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Each veteran ag teacher mentors a new ag teacher

Each veteran ag teacher mentors a new ag teacher
Program is a part of Indiana's strategy to stop loss of one- to three-year ag teachers.

When Carlee Dittemore at Oak Hill High School has a question she can't answer, she can call one of a bevy of teachers at Jay County High School for advice. Sometimes it is to ask for curriculum help. Sometimes it might be to ask about how to address a particular situation that arises that day.

Related: Strong FFA and Good Ag Teachers Shape Future of Ag

Help a phone call away: Carlee Dittemore, Converse, knows she can make one phone call and bounce ideas off teachers who have volunteered to help mentor her. Here, she visits at the teacher conference with her supervising teacher during student teaching in the spring of 2014, veteran Scott Jacobs, Eastern Hancock High School.

Dittemore is in her first year as vo-ag teacher and FFA adviser at Oak Hill High School in Grant County. It's a one-teacher department, and she's trying to push for improvements, including adding a beginning ag class and a class for eighth graders to the curriculum. It's not unusual that she would have questions about where to find the curriculum, and how to approach her administration. Some things can't be taught in the ivy-covered walls of a college campus.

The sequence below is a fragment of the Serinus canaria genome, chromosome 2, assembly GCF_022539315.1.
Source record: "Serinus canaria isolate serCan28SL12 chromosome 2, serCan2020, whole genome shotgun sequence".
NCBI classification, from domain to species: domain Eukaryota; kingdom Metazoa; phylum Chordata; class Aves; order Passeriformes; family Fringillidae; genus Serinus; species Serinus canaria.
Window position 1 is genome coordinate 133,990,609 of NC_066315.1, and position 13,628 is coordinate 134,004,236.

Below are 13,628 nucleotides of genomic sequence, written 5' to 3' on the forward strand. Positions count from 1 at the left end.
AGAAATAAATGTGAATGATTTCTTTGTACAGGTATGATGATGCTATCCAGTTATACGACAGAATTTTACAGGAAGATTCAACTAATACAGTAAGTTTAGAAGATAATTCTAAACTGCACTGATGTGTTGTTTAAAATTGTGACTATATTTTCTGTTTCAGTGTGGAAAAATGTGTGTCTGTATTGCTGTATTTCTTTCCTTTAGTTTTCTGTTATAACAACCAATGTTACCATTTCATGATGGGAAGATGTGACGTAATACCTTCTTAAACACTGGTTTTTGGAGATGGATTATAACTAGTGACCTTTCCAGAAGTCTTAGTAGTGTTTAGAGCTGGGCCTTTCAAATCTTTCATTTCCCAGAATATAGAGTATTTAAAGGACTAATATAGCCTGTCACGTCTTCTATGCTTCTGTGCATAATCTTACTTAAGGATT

"I've also been able to go observe other teaches, particularly a teacher at Lebanon High School whom I respect and who has experience," Dittimore says. "That has helped. We didn't get to do much of that while at Purdue University in the ag education program there."

Dittemore is part of a first-year program made possible by a grant from the Indiana State Department of Agriculture. Funding helped hire two coordinators, Beth Theobald, long-time teacher at Delphi, now retired, and Charity Keffaber, a veteran ag teacher who is currently primarily a stay-at-home mom.

Related: Supply and Demand Creates Ag Teacher Shortage

Both are coordinating finding a mentor, a veteran teacher, for each of the collective 29 new teachers participating in the program.

Ag education leaders recognize the retention rate for teachers during the first three years is not as high as they would like. It's one reason why there is a current shortage of quality ag instructors to fill a booming demand for ag teachers in Indiana.

"These students do student teaching and have ties to college, then they go out to teach, and if it's a one-teacher department especially, they're on their own, with no one to bounce ideas off," Theobald says. "Part of the idea is to connect them with teachers who are veterans and who know how tough it is to settle in during that first one to three years."

The program is funded for one year. So far positive results would indicate a need to continue the program.

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